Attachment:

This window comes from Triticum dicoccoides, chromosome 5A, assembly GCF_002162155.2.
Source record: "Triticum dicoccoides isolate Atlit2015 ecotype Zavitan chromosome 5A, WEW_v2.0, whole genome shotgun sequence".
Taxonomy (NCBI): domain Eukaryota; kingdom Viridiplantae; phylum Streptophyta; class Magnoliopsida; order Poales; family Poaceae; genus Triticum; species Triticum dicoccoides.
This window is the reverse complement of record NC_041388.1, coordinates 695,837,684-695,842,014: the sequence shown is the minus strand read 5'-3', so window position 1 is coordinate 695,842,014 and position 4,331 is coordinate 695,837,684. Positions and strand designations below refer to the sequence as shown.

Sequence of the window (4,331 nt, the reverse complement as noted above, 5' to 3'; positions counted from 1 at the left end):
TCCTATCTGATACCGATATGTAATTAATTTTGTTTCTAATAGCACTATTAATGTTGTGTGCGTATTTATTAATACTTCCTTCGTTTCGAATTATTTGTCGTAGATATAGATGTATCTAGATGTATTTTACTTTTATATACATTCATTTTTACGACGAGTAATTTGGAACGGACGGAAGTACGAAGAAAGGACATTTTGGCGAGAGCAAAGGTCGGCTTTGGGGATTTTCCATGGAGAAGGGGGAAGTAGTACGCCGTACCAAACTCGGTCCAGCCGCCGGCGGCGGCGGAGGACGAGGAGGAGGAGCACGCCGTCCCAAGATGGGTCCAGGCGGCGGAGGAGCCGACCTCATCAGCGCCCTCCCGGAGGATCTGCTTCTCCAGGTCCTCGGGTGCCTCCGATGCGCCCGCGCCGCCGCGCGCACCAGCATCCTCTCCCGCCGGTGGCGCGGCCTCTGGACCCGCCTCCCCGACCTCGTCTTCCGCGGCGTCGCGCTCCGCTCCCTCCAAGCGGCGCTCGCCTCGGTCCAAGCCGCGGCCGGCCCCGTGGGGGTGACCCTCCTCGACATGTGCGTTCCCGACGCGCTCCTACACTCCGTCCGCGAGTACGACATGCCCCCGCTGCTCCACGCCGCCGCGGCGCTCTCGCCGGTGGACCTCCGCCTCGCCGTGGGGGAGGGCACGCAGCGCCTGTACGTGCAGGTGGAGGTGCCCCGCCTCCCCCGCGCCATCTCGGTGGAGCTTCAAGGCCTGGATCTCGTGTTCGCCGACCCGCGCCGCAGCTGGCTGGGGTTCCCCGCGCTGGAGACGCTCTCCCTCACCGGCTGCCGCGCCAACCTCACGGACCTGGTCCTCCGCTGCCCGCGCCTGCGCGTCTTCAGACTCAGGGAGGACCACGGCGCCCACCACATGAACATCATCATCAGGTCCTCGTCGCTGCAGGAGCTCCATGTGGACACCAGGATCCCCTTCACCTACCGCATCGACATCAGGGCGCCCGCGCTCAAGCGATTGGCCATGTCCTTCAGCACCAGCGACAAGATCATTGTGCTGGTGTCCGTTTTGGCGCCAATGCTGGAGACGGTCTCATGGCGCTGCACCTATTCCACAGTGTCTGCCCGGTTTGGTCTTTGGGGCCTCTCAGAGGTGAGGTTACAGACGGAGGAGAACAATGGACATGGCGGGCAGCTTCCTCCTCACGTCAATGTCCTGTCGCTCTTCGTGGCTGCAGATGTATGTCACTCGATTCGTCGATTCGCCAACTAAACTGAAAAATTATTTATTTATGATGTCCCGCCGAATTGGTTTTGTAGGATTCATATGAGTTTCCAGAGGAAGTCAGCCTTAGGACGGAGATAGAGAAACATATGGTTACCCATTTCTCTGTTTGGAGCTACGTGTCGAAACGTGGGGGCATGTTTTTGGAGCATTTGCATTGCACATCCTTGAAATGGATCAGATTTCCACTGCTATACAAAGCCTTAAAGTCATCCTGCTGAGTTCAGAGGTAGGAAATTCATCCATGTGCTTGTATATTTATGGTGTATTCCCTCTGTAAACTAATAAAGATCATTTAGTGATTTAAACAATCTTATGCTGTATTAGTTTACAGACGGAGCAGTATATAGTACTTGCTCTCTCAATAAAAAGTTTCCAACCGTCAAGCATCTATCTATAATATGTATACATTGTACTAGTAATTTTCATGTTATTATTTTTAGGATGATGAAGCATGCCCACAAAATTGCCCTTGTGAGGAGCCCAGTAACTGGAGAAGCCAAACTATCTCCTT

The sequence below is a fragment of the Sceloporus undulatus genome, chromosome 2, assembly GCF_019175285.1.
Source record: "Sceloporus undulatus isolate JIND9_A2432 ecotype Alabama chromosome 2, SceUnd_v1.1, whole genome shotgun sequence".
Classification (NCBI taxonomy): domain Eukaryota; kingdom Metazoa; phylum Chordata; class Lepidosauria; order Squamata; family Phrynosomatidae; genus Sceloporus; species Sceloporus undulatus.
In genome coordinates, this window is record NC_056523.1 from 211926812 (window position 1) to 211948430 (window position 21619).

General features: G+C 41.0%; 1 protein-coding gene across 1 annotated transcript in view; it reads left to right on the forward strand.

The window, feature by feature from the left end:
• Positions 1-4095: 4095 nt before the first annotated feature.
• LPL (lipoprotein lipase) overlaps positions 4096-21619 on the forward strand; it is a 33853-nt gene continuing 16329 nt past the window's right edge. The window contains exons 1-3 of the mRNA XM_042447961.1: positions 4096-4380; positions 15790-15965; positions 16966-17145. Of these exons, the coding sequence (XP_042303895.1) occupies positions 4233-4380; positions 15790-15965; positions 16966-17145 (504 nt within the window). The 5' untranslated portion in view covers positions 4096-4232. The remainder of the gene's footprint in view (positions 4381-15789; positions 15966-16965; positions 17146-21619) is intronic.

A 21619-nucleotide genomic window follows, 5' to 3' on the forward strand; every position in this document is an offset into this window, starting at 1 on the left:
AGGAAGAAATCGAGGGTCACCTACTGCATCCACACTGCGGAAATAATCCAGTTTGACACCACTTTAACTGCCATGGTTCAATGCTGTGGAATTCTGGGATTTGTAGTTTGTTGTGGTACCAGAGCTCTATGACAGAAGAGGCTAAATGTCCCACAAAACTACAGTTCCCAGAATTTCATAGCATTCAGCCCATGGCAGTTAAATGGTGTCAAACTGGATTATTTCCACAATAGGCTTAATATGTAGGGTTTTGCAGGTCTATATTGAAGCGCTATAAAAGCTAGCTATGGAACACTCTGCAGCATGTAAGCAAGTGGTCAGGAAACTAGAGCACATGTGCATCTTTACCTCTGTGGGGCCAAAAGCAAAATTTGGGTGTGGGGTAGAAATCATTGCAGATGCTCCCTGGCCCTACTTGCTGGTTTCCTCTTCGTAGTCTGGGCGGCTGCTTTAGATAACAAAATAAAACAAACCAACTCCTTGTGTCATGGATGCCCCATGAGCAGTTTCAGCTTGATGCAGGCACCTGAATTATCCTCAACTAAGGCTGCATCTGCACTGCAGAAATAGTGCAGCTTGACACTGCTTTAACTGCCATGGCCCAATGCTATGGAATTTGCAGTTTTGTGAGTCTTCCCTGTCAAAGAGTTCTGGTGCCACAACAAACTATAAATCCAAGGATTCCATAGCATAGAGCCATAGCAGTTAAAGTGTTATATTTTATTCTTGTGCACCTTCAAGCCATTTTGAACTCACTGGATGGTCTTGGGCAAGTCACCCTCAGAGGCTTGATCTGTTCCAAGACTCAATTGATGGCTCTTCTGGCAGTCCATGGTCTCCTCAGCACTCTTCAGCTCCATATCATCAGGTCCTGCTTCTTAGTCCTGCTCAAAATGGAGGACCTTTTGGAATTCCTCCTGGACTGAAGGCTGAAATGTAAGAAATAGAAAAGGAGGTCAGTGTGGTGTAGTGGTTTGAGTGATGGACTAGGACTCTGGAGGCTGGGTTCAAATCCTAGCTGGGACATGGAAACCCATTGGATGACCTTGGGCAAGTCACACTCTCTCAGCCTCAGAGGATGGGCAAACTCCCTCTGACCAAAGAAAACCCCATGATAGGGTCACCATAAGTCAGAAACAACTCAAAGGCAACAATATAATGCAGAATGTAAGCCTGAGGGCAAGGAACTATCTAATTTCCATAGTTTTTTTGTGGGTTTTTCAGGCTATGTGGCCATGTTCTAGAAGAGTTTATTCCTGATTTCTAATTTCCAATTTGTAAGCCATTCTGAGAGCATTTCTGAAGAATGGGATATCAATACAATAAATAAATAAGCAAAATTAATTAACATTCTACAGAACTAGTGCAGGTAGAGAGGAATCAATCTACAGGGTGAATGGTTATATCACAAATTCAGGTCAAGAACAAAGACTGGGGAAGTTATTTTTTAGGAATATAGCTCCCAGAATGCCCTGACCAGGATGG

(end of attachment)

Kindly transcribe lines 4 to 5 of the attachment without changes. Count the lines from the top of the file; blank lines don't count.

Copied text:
This window is the reverse complement of record NC_041388.1, coordinates 695,837,684-695,842,014: the sequence shown is the minus strand read 5'-3', so window position 1 is coordinate 695,842,014 and position 4,331 is coordinate 695,837,684. Positions and strand designations below refer to the sequence as shown.

Sequence of the window (4,331 nt, the reverse complement as noted above, 5' to 3'; positions counted from 1 at the left end):